hearts unto the Lord.” While they hesithe rock, even upon Christ, the sure found
tated, she began, “I will sing praises unto
the Lord; I will sing praises unto his exation; so that when the storm of affliction beat violently against her, she was not
cellent name;" and then followed with shaken in her confidence, but was strong
this verse of Mr. Wesley's:in faith giving glory to God; and although Who suffer with our Master here, her bodily affliction was very severe, yet Shall before his face appear, her mind was kept in perfect peace; and
And by his side sit down,” &c. she said many things expressive of a hope beyond the grave.
On the Monday before she died, she At the commencement of her illness, she repeated the apostle Paul's words, “ This often used to repeat the words of Mr. is a faithful saying, and worthy of all acWesley :
ceptation, Christ Jesus came into the “I the chief of sinners am,
world to save sinners, of whom I am But Jesus died for me;"
chief.” Toward the closing scene of her
life, her speech failed her; for though she also adding with emphasis, “ For me, poor was very frequently praying, yet the power unworthy me.” At other times, she used of articulation was so impaired, that only to repeat a part of that saying of Job: “I a word now and then could be understood. know that my Redeemer liveth; and I On the night previously to her death, shall see him for myself, and mine eyes her youngest daughter said to her, “Ma shall behold him, and not another's." At ther, are you happy ?” She attempted to other times, she has been heard to say, speak but could not. Her daughter said " I shall see Him! I shall see Him!" On again, “Mother, if you are happy hold up one o'casion, when Mr. Moss, who visited your hand.” She raised her arm, and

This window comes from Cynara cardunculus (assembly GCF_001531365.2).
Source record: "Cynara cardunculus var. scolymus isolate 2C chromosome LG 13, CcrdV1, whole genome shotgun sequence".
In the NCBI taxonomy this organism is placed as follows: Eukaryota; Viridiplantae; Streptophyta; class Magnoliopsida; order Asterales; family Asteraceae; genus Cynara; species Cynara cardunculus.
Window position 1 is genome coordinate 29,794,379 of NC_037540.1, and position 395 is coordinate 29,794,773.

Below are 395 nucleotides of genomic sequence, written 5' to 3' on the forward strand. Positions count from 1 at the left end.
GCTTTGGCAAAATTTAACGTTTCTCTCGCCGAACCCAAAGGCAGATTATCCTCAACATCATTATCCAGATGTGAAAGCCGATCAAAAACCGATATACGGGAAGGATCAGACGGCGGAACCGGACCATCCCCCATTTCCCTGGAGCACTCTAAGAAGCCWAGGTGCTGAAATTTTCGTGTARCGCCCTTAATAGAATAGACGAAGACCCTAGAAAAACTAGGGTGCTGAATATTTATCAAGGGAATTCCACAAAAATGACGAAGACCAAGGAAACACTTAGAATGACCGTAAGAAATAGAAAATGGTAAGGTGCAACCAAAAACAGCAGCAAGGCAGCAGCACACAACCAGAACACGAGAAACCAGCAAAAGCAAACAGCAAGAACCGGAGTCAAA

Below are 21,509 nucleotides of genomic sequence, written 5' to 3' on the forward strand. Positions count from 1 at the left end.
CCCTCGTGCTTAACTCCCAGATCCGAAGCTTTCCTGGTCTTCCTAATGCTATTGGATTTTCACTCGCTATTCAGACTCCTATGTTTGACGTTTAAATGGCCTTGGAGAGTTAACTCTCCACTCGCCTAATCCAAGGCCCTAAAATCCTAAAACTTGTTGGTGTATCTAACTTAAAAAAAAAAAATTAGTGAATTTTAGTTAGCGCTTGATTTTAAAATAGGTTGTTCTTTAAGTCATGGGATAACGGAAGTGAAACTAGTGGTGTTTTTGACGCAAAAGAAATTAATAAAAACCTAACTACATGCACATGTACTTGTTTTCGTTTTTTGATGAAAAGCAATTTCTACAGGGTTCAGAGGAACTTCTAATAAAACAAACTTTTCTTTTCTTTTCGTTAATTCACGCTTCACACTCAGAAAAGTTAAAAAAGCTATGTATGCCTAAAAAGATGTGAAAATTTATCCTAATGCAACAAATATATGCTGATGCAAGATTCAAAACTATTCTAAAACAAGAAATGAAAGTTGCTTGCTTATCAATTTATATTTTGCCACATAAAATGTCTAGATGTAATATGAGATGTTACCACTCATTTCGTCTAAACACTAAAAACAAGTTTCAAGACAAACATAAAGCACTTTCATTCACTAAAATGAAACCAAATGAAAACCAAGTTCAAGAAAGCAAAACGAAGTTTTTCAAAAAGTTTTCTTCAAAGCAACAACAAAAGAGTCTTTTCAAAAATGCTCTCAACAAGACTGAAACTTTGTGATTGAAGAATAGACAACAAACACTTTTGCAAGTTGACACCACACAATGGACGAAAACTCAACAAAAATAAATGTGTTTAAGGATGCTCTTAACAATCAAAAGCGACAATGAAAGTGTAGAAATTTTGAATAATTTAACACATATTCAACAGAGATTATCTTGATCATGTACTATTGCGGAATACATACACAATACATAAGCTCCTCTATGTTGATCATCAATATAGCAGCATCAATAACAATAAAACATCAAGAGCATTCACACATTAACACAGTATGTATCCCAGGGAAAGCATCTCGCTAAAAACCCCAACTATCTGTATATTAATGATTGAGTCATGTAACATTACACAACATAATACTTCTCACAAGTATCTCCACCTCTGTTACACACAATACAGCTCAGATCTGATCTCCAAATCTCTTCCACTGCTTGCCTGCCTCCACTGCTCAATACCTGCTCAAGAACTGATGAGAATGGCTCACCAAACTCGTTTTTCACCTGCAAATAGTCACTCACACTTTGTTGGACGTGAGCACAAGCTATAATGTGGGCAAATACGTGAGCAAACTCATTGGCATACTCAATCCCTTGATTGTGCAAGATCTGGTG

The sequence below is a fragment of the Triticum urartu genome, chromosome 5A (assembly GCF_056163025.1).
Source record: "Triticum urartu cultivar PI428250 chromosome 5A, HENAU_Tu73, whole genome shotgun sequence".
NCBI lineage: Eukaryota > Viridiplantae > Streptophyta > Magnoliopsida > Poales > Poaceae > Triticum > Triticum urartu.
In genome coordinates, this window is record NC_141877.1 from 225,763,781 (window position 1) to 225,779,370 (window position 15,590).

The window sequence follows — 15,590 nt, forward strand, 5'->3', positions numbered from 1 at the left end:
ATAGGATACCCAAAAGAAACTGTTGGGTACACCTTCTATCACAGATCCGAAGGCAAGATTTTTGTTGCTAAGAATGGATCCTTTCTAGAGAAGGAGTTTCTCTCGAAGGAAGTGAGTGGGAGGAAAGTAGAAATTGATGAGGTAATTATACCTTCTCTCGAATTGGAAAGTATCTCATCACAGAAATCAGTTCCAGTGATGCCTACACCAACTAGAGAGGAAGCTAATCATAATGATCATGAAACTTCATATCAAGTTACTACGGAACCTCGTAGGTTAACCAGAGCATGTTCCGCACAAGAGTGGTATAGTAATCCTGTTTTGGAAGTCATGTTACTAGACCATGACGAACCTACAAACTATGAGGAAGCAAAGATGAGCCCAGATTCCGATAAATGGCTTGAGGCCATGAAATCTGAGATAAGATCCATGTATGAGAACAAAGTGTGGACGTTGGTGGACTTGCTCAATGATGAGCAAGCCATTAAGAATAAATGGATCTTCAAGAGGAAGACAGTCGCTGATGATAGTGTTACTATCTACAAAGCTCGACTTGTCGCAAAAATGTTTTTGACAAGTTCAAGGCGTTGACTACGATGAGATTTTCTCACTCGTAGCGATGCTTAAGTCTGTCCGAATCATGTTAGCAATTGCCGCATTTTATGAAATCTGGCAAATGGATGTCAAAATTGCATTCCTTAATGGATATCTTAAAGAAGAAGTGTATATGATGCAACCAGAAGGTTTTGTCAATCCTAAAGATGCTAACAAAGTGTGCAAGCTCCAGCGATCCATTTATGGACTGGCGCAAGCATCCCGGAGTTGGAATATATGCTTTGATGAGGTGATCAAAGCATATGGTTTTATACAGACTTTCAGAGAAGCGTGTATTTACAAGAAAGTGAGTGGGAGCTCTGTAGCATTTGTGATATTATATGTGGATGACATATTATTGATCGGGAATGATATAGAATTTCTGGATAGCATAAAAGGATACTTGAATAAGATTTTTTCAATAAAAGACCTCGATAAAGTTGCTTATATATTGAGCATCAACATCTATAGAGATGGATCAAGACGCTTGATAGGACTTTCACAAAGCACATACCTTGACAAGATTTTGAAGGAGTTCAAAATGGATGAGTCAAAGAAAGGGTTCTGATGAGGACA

giving her hand a wave as a token of vic- so entire, as to meet the requirements of tory, let it fall again upon the bed. Shortly the gospel, and the strict sentiments he after this she was seized with a violent fit had formed on the correspondence which of coughing, which lasted some hours with ought ever to subsist between profession very short intervals of rest, so that it was and enjoyment, we cannot tell; but we very painful to witness her suffering; yet know that his standard of Christianity in these short intervals there sat such a was an elevated one, and when he became placidness and serenity upon her counte- decided on this most important subject, nance, that they reminded us of the words he carefully strove to depart from all of the psalmist: “ Mark the perfect man, iniquity. and behold the upright, for the end of that On his marriage with one of Mr. J. man is peace.” Her last struggle, how- Williams's daughters, of the same city, ever, with the king of terrors was very who had also been trained up to habits of severe; but painful as it was to nature, in piety, he began to meet in class, and in a her case, death had lost his sting, and the very earnest manner determined to escape grave its victory, and she was more than the wrath to come, and secure eternal life. conqueror through him that had loved